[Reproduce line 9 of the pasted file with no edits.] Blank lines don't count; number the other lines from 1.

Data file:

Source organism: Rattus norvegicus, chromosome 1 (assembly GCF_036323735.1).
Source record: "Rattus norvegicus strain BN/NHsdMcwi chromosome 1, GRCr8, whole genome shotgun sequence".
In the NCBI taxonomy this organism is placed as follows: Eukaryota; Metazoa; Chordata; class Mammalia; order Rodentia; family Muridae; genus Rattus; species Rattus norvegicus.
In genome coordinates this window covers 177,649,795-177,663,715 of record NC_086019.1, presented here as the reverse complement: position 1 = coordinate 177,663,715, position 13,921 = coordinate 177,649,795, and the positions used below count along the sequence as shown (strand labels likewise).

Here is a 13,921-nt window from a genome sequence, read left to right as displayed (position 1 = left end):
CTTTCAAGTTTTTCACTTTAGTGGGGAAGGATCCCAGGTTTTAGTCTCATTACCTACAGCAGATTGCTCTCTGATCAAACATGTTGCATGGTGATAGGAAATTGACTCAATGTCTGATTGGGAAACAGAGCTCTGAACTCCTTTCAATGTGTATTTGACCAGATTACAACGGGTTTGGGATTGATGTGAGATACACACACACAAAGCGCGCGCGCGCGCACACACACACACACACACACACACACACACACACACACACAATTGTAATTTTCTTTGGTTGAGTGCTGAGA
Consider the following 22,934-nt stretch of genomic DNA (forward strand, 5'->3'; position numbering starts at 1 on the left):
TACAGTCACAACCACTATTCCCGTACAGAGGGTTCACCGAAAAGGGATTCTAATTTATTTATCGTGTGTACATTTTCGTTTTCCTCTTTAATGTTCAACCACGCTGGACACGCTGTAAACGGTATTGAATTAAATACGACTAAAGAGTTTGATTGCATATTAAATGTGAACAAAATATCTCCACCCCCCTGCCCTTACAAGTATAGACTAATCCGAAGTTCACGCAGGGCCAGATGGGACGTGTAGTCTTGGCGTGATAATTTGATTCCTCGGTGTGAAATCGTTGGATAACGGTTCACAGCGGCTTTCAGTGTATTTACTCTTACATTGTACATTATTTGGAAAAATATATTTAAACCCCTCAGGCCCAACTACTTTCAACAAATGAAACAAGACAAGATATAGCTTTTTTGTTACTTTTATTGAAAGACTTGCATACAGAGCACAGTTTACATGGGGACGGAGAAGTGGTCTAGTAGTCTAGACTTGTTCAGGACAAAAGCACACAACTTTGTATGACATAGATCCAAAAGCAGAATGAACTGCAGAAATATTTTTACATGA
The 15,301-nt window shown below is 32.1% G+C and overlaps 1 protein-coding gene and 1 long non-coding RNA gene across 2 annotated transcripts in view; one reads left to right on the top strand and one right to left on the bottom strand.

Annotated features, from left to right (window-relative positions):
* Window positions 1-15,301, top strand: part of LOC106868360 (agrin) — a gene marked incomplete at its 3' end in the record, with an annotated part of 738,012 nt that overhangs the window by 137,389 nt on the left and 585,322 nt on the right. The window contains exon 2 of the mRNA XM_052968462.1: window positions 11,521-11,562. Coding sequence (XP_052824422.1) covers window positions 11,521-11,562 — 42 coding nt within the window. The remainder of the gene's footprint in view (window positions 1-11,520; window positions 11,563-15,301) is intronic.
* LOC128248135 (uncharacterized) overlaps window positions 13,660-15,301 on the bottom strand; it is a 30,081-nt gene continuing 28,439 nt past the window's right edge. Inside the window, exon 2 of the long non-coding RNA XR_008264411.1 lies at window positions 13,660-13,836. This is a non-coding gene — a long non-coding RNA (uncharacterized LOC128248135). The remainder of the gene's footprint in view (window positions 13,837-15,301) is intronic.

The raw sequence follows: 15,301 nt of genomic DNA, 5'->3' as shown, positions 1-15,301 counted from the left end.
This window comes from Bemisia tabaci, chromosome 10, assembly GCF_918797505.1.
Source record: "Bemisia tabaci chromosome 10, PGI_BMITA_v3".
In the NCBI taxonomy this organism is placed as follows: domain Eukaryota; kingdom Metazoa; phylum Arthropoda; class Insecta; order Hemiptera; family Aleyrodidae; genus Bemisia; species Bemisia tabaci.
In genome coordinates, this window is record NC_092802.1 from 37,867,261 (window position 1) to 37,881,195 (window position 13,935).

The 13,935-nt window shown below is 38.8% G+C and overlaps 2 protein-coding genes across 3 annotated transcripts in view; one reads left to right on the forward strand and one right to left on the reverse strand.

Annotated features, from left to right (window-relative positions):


The 15,301-nt window shown below is 32.1% G+C and overlaps 1 protein-coding gene and 1 long non-coding RNA gene across 2 annotated transcripts in view; one reads left to right on the top strand and one right to left on the bottom strand.